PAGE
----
Because the lectin pathway can induce thrombin activation,24,33 we examined whether thrombin was involved in the detrimental effects of MBL by treating the mice with the direct thrombin inhibitor argatroban and measuring infarct volume at 24 hours (Figure 5A and 5B). After MCAO, the reduction in cortical perfusion (mean±SD) as assessed by laser Doppler was 79±10% in the vehicle/WT group, 85±6% in the argatroban/WT group, 87±6% in the vehicle/MBL KO group, and 81±8% in the argatroban/MBL KO group (P=0.15). The mice treated with argatroban (n=11) showed smaller infarct volumes and better neurological scores (P<0.05) compared with the mice receiving the vehicle (n=10; Figure 5C and 5D), in agreement with previous reports.28,29 In contrast, argatroban was not beneficial in MBL KO mice (n=8 per treatment group; Figure 5C and 5D). This finding suggested that the MBL pathway promoted local thrombin activation during reperfusion.
The present study reports that MBL exacerbates acute ischemic damage by promoting local prothrombotic events in the brain vasculature hampering blood flow reperfusion. In WT mice, rCBF recovery at reperfusion was followed by progressive rCBF reductions and fibrin(ogen) deposition in brain vasculature. These effects might be attributable to secondary thrombotic events that can occur after local activation of the coagulation cascade during reperfusion.34 Regardless of similar increments in circulating levels of fibrinogen after acute stroke in WT and KO mice, we observed less local vessel fibrin(ogen) in ischemic tissue of MBL KO mice. Moreover, a significant reduction in infarct volume and greater improvement in functional outcome were seen after administering the thrombin inhibitor argatroban in WT mice only. This finding further attested to the clinical relevance of the local crosstalk between the lectin pathway of complement activation and thrombin-dependent secondary thrombosis in ischemia/reperfusion injury in mice.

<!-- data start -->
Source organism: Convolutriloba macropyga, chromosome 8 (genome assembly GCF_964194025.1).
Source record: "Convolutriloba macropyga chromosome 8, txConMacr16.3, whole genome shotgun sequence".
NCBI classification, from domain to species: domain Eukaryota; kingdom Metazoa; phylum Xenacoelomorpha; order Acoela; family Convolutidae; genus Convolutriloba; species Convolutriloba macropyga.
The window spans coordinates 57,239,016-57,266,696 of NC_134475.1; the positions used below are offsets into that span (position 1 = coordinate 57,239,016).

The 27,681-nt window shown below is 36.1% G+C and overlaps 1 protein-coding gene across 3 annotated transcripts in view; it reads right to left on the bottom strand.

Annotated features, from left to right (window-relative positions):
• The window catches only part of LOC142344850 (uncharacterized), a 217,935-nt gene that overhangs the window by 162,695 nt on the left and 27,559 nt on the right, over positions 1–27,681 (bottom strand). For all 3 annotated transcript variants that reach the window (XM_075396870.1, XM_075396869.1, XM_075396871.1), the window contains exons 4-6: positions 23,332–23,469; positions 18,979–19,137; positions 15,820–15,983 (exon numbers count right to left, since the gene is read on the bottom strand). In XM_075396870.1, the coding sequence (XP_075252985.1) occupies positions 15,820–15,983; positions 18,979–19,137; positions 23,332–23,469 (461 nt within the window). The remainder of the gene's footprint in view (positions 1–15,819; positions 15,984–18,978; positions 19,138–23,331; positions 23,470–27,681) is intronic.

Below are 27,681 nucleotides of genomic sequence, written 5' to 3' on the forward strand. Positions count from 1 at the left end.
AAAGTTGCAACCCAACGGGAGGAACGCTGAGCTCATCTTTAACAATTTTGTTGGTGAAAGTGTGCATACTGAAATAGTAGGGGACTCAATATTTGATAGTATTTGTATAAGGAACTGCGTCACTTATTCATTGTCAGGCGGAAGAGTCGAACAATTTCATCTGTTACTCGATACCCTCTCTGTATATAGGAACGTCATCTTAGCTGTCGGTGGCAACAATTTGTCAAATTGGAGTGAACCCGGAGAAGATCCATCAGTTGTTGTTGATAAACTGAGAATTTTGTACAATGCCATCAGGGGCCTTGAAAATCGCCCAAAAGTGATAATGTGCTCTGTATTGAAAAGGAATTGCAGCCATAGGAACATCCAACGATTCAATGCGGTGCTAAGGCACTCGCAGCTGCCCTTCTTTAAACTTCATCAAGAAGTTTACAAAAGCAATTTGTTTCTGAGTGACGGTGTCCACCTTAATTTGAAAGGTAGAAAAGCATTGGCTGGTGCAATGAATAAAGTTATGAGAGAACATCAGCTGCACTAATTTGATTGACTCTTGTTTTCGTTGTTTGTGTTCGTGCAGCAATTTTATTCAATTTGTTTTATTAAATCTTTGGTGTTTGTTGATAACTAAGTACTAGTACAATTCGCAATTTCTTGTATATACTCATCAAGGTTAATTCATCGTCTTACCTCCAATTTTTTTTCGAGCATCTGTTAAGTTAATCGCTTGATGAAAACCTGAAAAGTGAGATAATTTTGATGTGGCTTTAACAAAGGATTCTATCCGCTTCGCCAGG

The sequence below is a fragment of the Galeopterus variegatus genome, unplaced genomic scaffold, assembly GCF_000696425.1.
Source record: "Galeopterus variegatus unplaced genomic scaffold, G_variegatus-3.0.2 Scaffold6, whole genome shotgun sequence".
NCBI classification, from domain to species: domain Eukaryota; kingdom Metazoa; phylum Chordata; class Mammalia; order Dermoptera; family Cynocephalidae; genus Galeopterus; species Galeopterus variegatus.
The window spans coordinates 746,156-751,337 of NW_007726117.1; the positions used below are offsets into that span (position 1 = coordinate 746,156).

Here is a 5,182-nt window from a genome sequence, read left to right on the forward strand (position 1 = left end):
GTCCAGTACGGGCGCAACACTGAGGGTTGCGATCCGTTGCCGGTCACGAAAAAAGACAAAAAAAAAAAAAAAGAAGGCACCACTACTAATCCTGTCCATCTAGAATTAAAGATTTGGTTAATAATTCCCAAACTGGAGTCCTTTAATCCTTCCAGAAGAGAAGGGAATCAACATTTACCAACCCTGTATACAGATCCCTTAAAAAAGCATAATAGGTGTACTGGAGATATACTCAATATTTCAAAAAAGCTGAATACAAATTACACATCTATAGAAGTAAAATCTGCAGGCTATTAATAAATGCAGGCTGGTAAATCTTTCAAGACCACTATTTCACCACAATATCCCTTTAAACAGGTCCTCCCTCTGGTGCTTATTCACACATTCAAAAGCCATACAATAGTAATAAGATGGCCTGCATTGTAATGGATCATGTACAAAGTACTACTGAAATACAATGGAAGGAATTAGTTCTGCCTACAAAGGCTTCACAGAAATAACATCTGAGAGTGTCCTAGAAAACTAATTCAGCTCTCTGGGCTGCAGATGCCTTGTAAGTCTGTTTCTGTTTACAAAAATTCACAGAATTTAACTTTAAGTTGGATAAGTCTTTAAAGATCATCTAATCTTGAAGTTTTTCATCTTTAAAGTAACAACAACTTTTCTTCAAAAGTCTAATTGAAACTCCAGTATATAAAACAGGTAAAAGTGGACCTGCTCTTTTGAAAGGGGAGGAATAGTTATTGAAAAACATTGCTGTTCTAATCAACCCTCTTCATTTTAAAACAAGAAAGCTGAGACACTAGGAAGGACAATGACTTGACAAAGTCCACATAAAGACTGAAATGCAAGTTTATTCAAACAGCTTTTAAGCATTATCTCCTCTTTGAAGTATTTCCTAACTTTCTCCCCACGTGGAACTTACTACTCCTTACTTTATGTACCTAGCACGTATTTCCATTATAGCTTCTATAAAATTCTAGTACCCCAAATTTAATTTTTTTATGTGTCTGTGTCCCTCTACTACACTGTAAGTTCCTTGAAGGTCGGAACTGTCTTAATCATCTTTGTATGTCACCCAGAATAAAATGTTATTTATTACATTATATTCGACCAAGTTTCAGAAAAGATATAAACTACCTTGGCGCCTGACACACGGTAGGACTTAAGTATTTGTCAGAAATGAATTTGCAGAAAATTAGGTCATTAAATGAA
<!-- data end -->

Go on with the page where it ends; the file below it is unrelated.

Several molecular interactions between the coagulation and complement cascades illustrate the complex crosstalk between these protease systems.21 Proteins of the lectin pathway can activate the coagulation cascade, as shown in vitro23–26 and in vivo.27 MBL has no enzymatic activity and needs to bind the MBL-associated serine proteases (MASP). MBL binding to MASP-2 activates the complement by cleavage of C4 and C2.35 MASP-2 can cleave prothrombin and form thrombin,24 and MASP-1 promotes the formation of crosslinked fibrin.36 Also, the activation of MASPs can induce the formation of fibrin clots,25 and human MBL–MASPs complex can mimic thrombin and initiate coagulation.33 The procoagulant effects of lectin pathway proteins may contribute to eliminating invading pathogens by sequestering them though local activation of the coagulation cascade preventing dissemination throughout the organism.36 However, local prothrombotic events in injured brain vasculature may impair reperfusion and enhance brain damage after acute ischemic stroke.